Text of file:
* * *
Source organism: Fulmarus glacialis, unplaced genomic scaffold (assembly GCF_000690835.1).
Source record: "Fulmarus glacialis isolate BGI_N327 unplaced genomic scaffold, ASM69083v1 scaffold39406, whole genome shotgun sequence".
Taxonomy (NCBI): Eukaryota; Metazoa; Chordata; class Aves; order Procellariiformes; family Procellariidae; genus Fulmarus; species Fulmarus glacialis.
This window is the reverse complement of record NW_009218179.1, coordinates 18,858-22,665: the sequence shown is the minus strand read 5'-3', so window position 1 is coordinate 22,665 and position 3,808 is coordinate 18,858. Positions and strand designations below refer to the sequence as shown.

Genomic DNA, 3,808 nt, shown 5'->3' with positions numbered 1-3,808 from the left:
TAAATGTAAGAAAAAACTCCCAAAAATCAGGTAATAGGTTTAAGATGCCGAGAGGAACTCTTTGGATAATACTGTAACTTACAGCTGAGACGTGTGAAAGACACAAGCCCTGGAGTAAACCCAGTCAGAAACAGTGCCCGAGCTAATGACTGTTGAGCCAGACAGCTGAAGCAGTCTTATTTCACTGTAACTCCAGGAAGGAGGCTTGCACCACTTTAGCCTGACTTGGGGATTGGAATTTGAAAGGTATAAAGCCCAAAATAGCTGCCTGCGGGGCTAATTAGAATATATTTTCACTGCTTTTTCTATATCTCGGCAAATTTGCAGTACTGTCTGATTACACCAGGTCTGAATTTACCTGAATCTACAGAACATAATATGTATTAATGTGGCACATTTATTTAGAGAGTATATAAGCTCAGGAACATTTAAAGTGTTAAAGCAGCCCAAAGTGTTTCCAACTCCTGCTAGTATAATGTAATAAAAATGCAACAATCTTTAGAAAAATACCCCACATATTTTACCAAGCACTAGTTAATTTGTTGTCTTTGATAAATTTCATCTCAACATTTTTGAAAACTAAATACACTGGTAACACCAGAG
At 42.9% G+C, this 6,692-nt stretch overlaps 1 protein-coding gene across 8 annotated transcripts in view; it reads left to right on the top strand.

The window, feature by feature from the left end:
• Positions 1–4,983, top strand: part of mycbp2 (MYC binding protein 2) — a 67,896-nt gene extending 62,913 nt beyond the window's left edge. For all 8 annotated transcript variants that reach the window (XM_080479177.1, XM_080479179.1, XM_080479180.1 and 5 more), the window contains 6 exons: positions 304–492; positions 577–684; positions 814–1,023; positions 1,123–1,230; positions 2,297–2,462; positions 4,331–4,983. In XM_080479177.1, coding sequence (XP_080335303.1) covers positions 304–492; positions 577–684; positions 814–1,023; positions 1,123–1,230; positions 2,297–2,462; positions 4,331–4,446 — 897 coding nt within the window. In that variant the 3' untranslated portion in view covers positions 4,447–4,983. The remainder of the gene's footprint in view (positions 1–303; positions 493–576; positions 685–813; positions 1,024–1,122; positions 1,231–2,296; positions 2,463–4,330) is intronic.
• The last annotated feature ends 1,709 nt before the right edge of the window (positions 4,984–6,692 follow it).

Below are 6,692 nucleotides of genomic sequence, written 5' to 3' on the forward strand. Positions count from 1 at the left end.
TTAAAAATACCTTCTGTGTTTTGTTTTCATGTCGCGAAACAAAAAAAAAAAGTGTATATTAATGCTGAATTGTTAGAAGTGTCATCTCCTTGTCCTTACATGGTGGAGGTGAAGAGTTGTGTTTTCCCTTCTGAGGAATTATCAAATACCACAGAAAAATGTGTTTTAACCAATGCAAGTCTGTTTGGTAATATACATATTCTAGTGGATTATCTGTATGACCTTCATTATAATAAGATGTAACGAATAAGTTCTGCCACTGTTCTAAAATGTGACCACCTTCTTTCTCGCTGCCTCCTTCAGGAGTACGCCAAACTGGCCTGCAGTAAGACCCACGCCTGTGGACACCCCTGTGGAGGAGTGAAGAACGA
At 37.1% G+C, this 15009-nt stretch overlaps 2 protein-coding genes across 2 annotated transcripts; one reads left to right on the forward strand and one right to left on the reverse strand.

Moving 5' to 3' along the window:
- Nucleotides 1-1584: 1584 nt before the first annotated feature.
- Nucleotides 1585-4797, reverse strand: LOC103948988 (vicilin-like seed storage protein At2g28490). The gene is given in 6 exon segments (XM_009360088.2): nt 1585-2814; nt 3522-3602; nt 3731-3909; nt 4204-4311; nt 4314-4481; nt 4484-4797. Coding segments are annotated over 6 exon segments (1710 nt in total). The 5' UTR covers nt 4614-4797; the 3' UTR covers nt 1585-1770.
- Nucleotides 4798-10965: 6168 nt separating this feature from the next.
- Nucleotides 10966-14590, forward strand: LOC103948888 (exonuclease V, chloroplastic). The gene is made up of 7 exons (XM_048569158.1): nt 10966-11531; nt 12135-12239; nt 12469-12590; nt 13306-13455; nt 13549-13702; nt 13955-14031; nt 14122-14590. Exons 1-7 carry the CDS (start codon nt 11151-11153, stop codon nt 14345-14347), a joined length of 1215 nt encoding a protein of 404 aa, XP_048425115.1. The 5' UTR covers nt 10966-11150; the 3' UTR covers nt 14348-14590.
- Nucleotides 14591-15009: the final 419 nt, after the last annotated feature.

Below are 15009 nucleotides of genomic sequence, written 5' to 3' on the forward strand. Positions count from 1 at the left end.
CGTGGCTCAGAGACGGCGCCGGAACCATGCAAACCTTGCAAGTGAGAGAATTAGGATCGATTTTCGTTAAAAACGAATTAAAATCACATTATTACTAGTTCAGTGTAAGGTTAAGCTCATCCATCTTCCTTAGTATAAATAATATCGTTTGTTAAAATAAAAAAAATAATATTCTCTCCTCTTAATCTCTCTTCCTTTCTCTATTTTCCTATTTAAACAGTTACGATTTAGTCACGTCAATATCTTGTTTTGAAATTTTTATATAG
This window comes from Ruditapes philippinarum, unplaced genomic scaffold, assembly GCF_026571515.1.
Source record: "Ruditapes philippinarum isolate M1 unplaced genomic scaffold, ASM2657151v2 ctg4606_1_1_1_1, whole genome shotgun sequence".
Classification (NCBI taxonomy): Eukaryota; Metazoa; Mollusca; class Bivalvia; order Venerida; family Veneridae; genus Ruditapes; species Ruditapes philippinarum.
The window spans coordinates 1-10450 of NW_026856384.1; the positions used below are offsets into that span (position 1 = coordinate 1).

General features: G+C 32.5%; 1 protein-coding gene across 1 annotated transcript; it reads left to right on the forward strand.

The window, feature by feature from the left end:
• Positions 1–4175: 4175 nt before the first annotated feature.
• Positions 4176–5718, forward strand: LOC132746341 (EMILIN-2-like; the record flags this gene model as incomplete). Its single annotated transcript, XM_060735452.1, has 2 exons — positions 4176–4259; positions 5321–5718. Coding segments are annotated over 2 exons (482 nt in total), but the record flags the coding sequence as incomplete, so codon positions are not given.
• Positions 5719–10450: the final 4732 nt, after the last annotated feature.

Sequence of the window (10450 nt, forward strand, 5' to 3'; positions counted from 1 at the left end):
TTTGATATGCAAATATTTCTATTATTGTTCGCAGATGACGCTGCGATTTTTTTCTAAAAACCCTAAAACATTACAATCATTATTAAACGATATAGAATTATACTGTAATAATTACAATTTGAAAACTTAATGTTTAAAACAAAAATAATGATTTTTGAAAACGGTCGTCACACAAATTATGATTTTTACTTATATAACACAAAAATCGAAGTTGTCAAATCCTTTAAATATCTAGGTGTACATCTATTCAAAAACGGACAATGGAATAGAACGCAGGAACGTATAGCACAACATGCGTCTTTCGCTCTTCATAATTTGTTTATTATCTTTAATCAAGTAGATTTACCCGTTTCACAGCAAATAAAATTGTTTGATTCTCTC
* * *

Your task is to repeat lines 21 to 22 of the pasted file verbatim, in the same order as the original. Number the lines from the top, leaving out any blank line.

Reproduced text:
CGTGGCTCAGAGACGGCGCCGGAACCATGCAAACCTTGCAAGTGAGAGAATTAGGATCGATTTTCGTTAAAAACGAATTAAAATCACATTATTACTAGTTCAGTGTAAGGTTAAGCTCATCCATCTTCCTTAGTATAAATAATATCGTTTGTTAAAATAAAAAAAATAATATTCTCTCCTCTTAATCTCTCTTCCTTTCTCTATTTTCCTATTTAAACAGTTACGATTTAGTCACGTCAATATCTTGTTTTGAAATTTTTATATAG
This window comes from Ruditapes philippinarum, unplaced genomic scaffold, assembly GCF_026571515.1.